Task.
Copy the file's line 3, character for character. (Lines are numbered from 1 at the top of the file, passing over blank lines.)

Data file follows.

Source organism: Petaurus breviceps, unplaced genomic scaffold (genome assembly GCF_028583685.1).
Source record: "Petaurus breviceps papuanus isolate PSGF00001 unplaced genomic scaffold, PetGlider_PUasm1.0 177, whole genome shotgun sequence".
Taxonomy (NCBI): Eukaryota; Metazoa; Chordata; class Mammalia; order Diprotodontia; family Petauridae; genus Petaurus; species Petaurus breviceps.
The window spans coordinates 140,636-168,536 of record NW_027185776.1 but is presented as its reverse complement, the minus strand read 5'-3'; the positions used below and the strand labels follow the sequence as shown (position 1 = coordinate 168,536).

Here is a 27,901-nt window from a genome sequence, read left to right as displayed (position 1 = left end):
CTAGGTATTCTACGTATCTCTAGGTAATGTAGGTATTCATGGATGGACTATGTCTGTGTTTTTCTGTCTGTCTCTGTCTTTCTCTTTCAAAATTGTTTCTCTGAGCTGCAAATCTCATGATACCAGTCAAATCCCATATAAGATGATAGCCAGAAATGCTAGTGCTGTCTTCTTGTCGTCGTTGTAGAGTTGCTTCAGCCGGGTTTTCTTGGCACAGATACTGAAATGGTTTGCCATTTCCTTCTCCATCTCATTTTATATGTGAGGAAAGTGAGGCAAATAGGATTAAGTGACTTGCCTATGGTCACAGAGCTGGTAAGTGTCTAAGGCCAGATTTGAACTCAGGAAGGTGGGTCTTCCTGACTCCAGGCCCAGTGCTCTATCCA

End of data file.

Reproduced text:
Taxonomy (NCBI): Eukaryota; Metazoa; Chordata; class Mammalia; order Diprotodontia; family Petauridae; genus Petaurus; species Petaurus breviceps.